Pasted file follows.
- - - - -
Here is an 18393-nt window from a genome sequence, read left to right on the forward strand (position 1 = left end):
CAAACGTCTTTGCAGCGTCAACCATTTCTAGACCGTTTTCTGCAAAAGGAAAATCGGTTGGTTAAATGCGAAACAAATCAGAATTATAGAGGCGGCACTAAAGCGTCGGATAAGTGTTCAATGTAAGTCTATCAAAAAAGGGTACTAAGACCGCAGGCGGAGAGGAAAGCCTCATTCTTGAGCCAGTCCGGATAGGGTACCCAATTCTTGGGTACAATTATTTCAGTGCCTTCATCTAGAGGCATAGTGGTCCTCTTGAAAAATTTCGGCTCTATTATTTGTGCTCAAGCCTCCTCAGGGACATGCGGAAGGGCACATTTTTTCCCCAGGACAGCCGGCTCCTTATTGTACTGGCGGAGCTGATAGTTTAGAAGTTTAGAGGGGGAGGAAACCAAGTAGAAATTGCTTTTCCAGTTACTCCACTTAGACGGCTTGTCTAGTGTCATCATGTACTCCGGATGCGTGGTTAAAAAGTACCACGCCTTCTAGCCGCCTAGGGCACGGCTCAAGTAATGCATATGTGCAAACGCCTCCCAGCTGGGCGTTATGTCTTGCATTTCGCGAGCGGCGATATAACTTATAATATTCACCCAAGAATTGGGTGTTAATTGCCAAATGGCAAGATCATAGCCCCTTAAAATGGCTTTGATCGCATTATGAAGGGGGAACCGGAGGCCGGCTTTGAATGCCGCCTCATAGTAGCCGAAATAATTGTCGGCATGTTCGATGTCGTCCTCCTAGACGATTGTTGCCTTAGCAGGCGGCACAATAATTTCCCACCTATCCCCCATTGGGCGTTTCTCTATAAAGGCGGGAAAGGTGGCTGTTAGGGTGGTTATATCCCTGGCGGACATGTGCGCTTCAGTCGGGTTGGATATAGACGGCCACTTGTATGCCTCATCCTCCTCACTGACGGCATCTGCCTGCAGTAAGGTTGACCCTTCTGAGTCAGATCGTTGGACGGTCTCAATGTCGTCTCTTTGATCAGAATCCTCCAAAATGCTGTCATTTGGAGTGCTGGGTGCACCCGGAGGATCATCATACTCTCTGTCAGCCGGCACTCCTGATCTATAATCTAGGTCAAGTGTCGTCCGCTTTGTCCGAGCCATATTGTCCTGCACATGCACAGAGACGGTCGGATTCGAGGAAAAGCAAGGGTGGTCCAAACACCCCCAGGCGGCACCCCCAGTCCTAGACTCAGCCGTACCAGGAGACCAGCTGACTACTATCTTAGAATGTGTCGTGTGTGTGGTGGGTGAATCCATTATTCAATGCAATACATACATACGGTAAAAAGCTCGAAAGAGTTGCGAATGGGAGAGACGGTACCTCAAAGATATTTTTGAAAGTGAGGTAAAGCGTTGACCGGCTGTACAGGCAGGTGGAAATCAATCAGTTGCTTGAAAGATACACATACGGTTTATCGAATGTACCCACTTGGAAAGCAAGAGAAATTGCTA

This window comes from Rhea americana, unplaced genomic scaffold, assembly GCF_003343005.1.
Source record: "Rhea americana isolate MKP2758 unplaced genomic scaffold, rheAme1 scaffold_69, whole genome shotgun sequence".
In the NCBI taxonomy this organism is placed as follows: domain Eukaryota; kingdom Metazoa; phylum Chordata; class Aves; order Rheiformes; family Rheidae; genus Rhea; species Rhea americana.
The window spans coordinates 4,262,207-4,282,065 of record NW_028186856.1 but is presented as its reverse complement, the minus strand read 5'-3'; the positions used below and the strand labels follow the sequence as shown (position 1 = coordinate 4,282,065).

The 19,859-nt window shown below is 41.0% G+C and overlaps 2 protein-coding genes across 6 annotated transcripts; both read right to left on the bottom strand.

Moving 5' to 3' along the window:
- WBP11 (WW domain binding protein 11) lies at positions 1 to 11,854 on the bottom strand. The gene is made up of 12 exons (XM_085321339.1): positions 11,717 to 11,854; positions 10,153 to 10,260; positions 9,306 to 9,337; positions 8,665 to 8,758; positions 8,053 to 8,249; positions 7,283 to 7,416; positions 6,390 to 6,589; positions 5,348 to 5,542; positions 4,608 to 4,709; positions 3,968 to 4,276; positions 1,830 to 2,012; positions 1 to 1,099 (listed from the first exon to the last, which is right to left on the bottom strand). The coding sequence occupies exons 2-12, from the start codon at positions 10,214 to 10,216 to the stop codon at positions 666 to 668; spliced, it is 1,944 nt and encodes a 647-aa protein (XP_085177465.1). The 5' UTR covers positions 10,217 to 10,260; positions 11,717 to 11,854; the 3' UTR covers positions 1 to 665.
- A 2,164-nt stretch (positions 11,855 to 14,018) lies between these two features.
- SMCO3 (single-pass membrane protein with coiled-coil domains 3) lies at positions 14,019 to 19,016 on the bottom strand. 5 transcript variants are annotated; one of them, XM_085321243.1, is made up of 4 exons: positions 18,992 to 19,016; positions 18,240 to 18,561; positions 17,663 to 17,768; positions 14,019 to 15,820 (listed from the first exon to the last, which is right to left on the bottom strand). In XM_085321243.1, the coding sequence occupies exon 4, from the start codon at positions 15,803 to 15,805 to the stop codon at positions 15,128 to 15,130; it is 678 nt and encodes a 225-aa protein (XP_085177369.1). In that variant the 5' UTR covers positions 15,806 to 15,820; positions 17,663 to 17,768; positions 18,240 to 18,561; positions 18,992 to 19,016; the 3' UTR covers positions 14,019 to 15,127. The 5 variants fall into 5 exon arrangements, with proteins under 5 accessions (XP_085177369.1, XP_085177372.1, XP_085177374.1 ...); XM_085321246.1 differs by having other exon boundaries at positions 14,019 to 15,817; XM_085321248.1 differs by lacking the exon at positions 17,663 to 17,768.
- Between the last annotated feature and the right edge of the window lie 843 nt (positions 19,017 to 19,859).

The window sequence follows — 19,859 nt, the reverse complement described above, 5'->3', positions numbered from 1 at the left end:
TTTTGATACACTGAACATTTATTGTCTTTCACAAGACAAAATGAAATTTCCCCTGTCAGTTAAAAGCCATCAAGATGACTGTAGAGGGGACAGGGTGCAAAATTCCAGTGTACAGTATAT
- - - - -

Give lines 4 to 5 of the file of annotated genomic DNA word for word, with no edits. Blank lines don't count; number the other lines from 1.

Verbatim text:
Source record: "Rhea americana isolate MKP2758 unplaced genomic scaffold, rheAme1 scaffold_69, whole genome shotgun sequence".
In the NCBI taxonomy this organism is placed as follows: domain Eukaryota; kingdom Metazoa; phylum Chordata; class Aves; order Rheiformes; family Rheidae; genus Rhea; species Rhea americana.